By Cherri Gregg
PHILADELPHIA (CBS) — A University of Pennsylvania doctor who did two missions in Liberia during the Ebola epidemic will share her story tonight as part of a program looking at the world’s response to infectious diseases.READ MORE: District Attorney Larry Krasner, Mayor Jim Kenney Speak Out On Philadelphia's Ongoing Gun Violence Crisis
Dr. Patricia Henwood spent a total of 10 weeks in Liberia. First in Bong County, an epicenter of the outbreak for five weeks beginning in October, and then another five weeks beginning in January as the epidemic slowed.
“It was a very challenging experience for me, just in terms of the lives lost,” she says.
Henwood is trained to tackle global disease and has spend considerable time in East Africa bringing ultrasound technology to low-tech hospitals. But the work in West Africa was quite different. She worked at International Medical Corps Hospitals in simple hospital structures that served hundreds of patients. Earlier on she tackled local stigma, a 50% death rate, and the reality of staying healthy.
“We were very, very meticulous in terms of always adhering to the protocols we had in place to adhere to in order to stay safe,” says Henwood. “We knew we could only help if we could keep ourselves and our staff safe — it was a little different than when I work in the ER and I am only focused on our patients’ safety.”
But thanks to hundreds of brave local volunteers, rumors ended and more and more locals began to come to get treatment.READ MORE: Habitat For Humanity Breaks Ground On Four Montgomery County Homes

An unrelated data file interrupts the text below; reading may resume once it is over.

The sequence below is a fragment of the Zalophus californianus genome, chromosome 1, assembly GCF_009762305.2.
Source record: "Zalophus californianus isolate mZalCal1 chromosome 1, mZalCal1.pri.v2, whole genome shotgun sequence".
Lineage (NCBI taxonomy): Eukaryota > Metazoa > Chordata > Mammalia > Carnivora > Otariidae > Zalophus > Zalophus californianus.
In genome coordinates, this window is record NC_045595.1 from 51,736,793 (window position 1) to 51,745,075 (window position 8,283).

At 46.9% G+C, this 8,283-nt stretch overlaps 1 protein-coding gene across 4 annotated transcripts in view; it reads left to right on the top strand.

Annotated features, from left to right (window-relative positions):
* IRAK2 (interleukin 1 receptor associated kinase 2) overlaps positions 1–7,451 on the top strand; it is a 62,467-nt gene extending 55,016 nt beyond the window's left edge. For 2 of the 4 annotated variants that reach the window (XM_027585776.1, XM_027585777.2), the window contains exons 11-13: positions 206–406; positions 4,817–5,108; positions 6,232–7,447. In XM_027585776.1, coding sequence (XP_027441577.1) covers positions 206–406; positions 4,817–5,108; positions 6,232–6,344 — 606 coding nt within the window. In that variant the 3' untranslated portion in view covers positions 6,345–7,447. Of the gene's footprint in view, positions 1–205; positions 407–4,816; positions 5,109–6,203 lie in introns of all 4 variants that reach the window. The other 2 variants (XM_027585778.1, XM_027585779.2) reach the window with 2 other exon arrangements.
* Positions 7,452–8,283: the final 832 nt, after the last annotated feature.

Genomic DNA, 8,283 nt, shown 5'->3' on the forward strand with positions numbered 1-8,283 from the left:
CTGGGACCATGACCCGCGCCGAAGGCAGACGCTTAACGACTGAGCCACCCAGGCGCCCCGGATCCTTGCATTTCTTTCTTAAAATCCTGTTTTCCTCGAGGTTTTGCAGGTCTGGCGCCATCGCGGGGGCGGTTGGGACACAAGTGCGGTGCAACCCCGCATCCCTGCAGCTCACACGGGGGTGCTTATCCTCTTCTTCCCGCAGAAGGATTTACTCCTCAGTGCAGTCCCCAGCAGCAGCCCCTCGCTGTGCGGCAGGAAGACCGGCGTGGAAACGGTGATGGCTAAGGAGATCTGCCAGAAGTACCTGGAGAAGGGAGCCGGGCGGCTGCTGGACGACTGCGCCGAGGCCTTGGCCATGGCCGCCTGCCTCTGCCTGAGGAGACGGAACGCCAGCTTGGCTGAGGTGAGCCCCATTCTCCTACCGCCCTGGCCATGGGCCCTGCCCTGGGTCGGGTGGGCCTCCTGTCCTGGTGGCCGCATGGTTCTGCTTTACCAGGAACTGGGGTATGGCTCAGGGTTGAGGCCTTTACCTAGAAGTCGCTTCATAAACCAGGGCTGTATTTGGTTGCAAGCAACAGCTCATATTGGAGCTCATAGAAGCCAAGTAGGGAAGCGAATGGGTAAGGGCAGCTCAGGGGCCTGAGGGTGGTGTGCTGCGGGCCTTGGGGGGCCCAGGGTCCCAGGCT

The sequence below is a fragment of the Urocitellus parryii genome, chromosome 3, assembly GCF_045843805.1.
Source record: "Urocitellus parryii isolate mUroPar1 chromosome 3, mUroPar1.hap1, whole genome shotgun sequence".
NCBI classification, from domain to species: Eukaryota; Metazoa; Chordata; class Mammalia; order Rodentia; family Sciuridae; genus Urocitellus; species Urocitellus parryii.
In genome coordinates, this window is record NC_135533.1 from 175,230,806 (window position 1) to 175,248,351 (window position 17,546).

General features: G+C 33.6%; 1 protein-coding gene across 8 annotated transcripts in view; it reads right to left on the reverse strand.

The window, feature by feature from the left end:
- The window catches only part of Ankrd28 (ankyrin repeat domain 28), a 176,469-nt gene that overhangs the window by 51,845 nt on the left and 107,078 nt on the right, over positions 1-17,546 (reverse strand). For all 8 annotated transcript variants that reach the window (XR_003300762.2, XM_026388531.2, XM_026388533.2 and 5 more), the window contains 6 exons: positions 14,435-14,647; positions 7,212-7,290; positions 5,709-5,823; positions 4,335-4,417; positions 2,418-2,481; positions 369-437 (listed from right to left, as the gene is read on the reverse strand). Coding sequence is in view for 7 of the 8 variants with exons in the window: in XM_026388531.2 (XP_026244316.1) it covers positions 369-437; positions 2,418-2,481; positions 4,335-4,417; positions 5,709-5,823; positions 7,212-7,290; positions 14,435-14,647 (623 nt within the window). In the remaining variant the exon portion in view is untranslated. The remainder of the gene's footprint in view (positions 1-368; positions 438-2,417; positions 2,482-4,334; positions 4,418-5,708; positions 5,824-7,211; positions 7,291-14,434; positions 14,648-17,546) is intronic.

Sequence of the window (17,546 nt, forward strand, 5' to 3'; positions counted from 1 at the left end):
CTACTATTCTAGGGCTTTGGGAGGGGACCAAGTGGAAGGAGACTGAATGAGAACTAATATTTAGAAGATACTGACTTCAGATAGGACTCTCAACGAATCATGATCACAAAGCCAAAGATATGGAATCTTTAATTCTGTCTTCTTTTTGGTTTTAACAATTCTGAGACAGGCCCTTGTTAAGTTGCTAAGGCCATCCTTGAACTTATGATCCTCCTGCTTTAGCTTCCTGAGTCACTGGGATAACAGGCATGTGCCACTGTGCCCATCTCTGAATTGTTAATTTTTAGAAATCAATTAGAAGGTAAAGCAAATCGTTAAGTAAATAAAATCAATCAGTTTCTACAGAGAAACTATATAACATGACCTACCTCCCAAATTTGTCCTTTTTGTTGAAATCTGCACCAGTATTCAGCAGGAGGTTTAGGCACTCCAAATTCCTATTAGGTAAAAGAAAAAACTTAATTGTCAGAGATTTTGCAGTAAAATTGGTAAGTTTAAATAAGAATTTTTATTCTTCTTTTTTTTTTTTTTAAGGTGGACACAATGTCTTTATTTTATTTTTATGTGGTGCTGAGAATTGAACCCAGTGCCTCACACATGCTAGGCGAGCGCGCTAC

“They were amazing, a very dedicated staff,” says Henwood, who noted that many Liberians equated Ebola with infection and death.
“It was exhausting – really long days, but one of those things where you just get up the next day and know there’s a big job to be done,” she says. “It was environmentally tough, but overall I am grateful I could use my medical training and global experience to help.”
The early experience was so fulfilling, Henwood returned to Liberia earlier this year — this time to Marigbi County. There was a big change – life was getting back to normal. Those volunteers who helped stop the outbreak are now armed to stop a similar outbreak in the future.
“Now they’re trained to help make a difference in their own community,” says Henwood.
And now Henwood will share her experiences in Liberia and the lessons learned. The lecture takes place at International House, 3701 Chestnut Street at 6:00 PM. A reception will follow.
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Listen to the full podcast with Dr. Patricia Henwood.